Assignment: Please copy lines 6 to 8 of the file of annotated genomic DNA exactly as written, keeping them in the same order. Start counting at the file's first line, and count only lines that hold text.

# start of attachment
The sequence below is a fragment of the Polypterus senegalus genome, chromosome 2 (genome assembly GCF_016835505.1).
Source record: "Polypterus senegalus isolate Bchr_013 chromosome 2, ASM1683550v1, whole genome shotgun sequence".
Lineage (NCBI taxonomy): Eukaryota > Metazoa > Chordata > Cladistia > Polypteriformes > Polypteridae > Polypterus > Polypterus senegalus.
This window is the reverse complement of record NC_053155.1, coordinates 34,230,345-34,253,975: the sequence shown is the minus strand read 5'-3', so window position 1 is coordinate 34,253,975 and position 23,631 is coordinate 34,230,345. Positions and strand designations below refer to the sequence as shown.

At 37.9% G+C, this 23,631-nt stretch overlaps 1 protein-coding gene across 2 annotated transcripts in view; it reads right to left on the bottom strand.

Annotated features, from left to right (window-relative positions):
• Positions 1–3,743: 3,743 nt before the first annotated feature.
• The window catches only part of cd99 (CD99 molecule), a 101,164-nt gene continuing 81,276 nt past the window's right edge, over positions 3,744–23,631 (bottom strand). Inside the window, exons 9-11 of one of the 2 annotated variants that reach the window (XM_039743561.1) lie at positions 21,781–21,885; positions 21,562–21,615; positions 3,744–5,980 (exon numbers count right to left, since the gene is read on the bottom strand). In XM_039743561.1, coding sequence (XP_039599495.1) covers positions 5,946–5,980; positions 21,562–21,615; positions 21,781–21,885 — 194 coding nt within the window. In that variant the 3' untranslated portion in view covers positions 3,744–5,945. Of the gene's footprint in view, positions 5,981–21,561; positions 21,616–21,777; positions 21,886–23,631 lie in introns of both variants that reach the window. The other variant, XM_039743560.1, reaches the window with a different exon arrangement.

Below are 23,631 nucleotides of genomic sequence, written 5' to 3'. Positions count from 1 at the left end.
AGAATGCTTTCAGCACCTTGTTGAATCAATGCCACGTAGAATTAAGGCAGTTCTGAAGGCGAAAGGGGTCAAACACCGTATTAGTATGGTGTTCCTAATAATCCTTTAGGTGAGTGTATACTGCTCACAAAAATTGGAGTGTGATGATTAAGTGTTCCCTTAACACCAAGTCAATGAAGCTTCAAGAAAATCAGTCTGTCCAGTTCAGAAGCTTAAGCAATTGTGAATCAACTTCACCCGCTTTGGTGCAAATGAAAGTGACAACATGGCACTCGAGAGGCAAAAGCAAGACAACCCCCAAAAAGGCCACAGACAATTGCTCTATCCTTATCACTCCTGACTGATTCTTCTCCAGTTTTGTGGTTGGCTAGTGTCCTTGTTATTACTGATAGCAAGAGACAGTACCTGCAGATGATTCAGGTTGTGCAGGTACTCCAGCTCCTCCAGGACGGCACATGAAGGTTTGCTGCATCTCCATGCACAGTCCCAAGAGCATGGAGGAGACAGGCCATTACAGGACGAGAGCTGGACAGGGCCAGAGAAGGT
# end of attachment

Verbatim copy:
Annotated features, from left to right (window-relative positions):
• Positions 1–3,743: 3,743 nt before the first annotated feature.
• The window catches only part of cd99 (CD99 molecule), a 101,164-nt gene continuing 81,276 nt past the window's right edge, over positions 3,744–23,631 (bottom strand). Inside the window, exons 9-11 of one of the 2 annotated variants that reach the window (XM_039743561.1) lie at positions 21,781–21,885; positions 21,562–21,615; positions 3,744–5,980 (exon numbers count right to left, since the gene is read on the bottom strand). In XM_039743561.1, coding sequence (XP_039599495.1) covers positions 5,946–5,980; positions 21,562–21,615; positions 21,781–21,885 — 194 coding nt within the window. In that variant the 3' untranslated portion in view covers positions 3,744–5,945. Of the gene's footprint in view, positions 5,981–21,561; positions 21,616–21,777; positions 21,886–23,631 lie in introns of both variants that reach the window. The other variant, XM_039743560.1, reaches the window with a different exon arrangement.